Thanks Michael, I'm hoping that this is about as bad as it gets and now that I'm back training it will all sort itself out again. My only concern is that I can't do the volumes that I was doing previously, but I hope that this will start to ramp.

    I suppose part of the issue is that until I see the surgeon again, I don't really know what I can set as a target and so no races on the calendar for the first time in 10 years +.

    The surgeon did say that I was to do no more marathons ever again image, but my regular consultant did make a comment to me before that about how it wasn't his job to prevent us doing things, but it was his job to enable us to do things that we aren't able to do. Hopefully this means that he will reverse the surgeon's (who he recommended and is a close friend) decision.

  • Hi everyone, I'm so glad I found this thread - it's so encouraging to see that many of you are doing well after your ablation.  I had my ablation (for right ventricular outflow tract tachycardia, which was brought on through exercise) 2 days ago and I'm already getting impatient and want to get out and run and see if it's worked (I've been told no hard exercise for a week at least ). The procedure itself was fine - nothing too painful, and I was up and able to walk 4 hours after the surgery (I had only local anaesthetic, so didnt need the long recovery time that is required following general anaesthetic). Now, 2 days later, it hurts a bit to walk because of the puncture site on the top of my leg, and I get the odd twinge in my heart ,which they told me to expect. But other than that i feel fine! The cardiologist said that 90% chance that it has worked and I really hope that it has. My aim is to reach (or even beat!) my previous PB for a half marathon (1.39 -  in 2012) which, considering I was running 11-12 minute miles just pre-surgery might be too big a goal. But this thread has definitely encouraged me that getting back to a decent pace is possible following ablation image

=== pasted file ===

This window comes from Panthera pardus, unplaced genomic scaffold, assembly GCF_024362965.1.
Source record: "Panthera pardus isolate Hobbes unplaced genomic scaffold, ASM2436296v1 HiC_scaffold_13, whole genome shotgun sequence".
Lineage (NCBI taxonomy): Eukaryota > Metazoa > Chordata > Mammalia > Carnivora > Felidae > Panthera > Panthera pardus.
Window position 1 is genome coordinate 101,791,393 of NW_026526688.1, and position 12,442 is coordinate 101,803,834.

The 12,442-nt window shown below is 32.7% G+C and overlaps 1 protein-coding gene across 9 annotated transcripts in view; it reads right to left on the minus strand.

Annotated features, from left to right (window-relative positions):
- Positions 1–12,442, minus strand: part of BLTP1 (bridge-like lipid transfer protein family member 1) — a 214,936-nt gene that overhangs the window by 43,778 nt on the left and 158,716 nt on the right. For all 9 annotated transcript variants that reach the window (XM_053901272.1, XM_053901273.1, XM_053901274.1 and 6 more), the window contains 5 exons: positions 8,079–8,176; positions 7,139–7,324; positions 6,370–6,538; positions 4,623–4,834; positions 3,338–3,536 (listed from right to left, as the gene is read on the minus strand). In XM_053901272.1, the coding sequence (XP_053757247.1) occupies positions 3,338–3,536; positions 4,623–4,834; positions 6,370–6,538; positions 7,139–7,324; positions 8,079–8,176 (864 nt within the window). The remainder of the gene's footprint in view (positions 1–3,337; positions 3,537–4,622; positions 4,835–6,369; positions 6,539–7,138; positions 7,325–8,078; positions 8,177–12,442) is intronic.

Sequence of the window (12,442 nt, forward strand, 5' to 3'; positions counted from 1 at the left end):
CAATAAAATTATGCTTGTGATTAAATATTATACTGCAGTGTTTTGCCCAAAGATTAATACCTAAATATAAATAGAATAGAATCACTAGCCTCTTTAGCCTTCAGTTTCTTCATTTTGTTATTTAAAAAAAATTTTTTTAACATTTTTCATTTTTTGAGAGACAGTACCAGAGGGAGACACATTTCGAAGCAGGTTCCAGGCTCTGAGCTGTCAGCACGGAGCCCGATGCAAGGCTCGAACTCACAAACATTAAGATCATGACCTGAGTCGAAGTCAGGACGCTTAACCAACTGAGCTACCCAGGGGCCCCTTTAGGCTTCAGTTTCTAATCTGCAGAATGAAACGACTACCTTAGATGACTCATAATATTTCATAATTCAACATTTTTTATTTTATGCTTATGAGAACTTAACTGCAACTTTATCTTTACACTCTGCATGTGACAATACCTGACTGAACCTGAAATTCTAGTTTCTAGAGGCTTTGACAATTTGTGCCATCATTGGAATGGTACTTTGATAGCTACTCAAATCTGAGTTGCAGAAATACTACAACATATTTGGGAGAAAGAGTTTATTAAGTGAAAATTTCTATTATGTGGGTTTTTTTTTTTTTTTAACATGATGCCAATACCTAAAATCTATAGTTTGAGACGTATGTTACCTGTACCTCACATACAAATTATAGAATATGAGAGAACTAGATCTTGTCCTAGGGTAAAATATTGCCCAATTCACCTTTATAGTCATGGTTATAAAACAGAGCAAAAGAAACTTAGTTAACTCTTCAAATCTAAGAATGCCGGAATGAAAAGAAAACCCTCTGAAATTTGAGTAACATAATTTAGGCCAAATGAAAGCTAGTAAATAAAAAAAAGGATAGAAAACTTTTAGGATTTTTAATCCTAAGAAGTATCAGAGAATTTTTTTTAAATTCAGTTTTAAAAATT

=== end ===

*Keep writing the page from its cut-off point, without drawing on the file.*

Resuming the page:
• MrM2MrM2 ✭✭✭

    Helzbelz1984....Thanks for calling in. Glad that you have found some encouragement here. I know just what you mean about getting impatient, to 'see if it's worked'. But do give it time, and you will be giving yourself the best chance of getting back to where you were.

    That was my journey, and I can honestly say (almost 19 months post-ablation) that my Atrial Flutter is just a memory; with no current issues to suggest that I am anything other than 100% restored.

    I only got back to UK two days ago, after 8 months away in some very warm parts of the world, and I'm keen to get back into some regular running.

    On May 1st I enjoyed a half marathon in Durban, and on the 14th I was able to run the Durban, North Beach, Parkrun in a time of 25:30, on very little specific training.  Hopefully I'll be able to get back to nearer 24, while at the same time working towards another marathon.

    Keep us up-dated with your progress, in the weeks ahead. 

  • Thanks so much for the advice MrM2! It's so good to hear you're fully healed and are enjoying running again. I'll definitely take it slow - just walking up the stairs in my house today has made me breathless, which makes me worry that it hasn't worked :-/ but I'll try and go for a short and slow run next weekend and will report back with my progress updates image

  • RedjeepRedjeep ✭✭✭

    Hi helzbelz (is that an AC/DC reference ? ? ), don't worry too much at the moment, but check your heart rate to see if it's stable. You're bound to feel weak as your heart is still recovering. There's a lot of internal scarring and swelling after the op.

    I was very impatient for the first few weeks and went walking 2 - 3 miles per day every day for the first week and then worried why I felt so bad a week after the op. I actually went back to see the surgeon who made the comment that everybody underestimates how serious the surgery is 'because we don't open your chest with a saw'.

    I did nothing from the second week until the 6'th week. I was told absolutely no running or cycling for 6 weeks,  so don't try and do anything too soon. I asked if I could at least go for a gentle jog before then and he looked at me like i was stupid and just repeated absolutely no running or cycling for 6 weeks.